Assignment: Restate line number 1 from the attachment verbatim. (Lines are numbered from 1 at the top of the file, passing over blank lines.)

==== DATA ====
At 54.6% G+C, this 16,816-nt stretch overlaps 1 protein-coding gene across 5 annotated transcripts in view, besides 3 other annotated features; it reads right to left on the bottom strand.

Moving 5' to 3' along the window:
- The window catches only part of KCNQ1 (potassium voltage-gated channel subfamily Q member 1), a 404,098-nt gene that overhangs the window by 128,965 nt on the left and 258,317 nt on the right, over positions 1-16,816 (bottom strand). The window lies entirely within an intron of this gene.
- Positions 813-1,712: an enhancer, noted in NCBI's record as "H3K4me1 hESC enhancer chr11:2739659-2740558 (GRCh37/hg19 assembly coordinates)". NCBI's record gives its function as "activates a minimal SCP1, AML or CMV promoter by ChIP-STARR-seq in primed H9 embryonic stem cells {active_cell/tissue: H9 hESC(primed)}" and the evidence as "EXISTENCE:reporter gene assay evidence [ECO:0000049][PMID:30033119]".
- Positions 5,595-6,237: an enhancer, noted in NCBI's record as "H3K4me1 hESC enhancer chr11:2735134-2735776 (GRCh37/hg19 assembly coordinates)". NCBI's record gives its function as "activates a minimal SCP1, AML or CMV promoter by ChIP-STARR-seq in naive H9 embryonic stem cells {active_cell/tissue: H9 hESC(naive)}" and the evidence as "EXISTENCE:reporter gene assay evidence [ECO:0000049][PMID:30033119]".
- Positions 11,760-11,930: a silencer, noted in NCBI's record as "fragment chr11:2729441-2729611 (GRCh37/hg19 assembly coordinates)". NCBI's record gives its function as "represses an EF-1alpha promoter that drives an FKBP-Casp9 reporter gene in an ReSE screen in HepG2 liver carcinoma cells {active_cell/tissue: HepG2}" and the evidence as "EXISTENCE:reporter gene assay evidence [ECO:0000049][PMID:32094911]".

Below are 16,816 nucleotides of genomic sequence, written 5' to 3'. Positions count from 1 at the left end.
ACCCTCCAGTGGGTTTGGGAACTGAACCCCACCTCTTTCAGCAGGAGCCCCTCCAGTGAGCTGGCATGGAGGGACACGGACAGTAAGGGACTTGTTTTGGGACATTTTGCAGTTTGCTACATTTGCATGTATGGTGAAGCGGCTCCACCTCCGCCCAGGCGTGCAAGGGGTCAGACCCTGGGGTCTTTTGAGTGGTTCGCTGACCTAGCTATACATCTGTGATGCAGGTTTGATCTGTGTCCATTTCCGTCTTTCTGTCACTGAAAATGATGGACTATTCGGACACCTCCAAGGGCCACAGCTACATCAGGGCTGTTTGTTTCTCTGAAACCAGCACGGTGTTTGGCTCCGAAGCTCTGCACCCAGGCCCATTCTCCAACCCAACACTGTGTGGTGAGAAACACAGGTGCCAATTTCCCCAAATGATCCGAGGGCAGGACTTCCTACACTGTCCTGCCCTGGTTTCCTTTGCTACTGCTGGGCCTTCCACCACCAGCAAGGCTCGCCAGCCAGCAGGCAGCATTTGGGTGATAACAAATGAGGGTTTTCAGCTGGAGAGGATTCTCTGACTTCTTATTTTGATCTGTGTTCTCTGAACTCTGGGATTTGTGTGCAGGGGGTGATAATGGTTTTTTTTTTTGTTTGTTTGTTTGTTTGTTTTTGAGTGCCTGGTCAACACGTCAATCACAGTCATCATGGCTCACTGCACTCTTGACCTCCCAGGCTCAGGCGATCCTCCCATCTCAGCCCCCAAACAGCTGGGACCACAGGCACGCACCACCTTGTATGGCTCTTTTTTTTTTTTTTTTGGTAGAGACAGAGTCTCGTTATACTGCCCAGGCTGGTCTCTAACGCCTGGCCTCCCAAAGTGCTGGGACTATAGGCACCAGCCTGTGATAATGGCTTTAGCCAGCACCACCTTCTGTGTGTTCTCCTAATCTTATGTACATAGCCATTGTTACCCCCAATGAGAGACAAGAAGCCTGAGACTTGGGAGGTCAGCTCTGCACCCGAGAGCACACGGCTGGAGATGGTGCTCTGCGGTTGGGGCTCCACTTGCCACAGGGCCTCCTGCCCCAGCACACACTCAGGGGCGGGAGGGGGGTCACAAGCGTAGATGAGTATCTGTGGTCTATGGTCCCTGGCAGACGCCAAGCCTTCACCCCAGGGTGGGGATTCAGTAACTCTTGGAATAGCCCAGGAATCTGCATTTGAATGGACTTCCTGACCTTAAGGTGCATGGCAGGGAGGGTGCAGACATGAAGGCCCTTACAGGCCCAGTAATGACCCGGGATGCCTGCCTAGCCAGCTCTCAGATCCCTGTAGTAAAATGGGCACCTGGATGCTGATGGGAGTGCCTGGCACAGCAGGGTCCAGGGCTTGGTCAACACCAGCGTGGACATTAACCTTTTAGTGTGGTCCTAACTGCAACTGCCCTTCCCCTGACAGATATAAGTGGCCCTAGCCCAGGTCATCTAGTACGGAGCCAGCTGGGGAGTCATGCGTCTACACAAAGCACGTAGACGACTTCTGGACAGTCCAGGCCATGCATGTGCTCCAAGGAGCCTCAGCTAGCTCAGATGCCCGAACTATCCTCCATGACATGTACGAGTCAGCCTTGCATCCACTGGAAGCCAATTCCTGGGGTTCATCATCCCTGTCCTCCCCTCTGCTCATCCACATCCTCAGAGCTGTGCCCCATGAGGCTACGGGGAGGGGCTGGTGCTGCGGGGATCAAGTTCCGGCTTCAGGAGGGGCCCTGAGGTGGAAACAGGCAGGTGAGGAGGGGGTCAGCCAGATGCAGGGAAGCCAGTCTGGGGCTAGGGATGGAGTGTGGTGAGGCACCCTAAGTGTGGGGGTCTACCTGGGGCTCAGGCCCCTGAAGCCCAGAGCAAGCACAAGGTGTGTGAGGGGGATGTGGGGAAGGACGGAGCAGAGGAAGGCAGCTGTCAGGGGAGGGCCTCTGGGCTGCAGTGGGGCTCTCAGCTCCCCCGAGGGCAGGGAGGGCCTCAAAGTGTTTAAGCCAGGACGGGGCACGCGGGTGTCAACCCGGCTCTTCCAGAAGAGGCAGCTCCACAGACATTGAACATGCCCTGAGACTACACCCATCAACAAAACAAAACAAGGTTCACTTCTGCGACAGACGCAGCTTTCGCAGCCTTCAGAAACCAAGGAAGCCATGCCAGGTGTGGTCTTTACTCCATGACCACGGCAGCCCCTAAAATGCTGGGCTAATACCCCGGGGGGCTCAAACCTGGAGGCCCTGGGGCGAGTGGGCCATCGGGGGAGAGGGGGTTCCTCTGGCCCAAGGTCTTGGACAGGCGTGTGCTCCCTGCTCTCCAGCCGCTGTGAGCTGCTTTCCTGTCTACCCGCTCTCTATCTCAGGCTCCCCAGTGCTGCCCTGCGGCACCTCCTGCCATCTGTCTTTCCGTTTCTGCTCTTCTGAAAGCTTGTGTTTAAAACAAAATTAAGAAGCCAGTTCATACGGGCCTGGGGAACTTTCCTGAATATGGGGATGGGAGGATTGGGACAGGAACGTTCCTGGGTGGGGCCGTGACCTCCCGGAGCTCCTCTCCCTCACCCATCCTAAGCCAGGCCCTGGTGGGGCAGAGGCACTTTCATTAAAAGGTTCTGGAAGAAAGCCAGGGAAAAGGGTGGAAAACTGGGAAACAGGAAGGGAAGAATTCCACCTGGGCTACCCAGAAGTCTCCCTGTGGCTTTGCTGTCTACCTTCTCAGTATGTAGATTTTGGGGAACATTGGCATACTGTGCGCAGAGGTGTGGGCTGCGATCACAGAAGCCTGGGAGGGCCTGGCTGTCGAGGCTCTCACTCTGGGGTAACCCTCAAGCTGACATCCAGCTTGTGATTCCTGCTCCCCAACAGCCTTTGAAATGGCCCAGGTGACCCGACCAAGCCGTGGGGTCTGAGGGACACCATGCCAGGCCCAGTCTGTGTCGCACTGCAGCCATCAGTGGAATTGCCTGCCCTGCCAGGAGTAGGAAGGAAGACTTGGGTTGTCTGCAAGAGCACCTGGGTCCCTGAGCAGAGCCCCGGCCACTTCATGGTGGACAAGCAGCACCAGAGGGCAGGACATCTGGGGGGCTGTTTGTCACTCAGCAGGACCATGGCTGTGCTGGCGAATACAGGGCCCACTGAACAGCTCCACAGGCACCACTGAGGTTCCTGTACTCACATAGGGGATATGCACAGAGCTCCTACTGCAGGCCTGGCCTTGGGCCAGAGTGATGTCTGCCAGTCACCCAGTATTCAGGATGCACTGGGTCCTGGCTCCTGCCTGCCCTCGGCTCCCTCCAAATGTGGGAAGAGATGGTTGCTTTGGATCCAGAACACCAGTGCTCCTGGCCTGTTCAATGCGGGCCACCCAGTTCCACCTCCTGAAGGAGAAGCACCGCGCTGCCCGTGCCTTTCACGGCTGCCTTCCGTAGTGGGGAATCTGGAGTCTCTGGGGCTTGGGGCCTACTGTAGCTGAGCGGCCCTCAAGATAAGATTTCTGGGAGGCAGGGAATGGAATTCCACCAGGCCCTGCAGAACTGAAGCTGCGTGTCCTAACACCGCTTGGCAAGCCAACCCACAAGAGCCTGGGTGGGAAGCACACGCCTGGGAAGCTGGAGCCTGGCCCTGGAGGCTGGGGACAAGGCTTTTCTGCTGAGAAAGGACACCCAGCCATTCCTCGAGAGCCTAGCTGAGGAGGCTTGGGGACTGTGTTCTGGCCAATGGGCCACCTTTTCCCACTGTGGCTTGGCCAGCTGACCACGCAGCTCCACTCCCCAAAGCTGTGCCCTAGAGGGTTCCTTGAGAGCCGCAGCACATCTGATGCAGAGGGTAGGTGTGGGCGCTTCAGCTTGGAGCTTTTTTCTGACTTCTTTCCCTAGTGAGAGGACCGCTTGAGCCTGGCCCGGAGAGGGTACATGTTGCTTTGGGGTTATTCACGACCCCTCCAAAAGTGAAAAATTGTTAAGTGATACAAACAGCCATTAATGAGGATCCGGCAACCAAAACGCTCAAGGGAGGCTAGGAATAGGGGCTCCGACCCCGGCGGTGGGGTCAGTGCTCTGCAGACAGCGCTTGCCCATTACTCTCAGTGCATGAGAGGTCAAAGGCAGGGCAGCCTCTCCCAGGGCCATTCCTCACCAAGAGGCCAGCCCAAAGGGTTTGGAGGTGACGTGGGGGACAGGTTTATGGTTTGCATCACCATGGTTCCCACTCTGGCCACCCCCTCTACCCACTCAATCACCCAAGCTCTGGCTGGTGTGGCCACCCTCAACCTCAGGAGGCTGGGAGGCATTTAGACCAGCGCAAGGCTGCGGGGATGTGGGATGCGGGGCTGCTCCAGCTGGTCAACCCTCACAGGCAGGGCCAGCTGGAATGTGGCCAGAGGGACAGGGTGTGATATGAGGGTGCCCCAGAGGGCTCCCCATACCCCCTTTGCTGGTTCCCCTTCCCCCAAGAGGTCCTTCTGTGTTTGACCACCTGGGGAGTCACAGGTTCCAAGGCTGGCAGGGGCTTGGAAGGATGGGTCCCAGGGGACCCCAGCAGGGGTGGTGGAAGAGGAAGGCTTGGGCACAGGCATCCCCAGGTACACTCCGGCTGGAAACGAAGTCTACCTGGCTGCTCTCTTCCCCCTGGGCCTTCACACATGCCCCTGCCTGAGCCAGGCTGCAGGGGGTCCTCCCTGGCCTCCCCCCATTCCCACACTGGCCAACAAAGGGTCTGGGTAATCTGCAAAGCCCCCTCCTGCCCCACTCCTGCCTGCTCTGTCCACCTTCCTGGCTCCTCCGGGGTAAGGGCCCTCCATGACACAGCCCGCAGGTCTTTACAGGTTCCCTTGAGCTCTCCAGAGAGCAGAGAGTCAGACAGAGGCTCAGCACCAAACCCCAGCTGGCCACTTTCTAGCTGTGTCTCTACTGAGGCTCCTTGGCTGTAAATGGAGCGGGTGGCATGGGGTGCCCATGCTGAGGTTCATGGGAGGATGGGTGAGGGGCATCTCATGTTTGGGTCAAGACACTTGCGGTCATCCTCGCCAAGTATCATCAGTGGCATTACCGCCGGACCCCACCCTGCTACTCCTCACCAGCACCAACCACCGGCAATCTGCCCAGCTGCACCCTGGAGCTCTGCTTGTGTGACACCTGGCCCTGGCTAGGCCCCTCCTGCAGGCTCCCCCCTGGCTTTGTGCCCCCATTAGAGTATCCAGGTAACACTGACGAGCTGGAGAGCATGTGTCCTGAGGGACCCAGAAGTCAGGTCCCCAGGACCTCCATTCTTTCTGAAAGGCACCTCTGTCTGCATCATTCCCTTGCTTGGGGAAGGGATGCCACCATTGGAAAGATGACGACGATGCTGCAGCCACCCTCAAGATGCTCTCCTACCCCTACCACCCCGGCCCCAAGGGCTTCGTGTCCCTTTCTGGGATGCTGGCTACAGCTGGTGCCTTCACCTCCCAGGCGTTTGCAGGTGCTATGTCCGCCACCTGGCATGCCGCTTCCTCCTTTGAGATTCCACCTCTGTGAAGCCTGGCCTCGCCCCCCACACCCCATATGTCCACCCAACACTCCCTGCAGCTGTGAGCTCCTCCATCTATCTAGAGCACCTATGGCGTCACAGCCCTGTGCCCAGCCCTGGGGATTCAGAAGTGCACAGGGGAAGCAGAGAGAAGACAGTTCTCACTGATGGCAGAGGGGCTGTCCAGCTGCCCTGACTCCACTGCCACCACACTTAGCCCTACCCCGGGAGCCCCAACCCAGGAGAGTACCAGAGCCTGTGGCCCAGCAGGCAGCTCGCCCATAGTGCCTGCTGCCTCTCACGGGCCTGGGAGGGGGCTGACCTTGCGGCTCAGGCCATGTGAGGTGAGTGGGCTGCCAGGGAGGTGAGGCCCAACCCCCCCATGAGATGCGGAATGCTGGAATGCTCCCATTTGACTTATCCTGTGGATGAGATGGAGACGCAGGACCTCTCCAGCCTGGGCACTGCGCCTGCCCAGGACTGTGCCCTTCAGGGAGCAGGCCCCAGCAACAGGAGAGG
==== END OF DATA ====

At 54.6% G+C, this 16,816-nt stretch overlaps 1 protein-coding gene across 5 annotated transcripts in view, besides 3 other annotated features; it reads right to left on the bottom strand.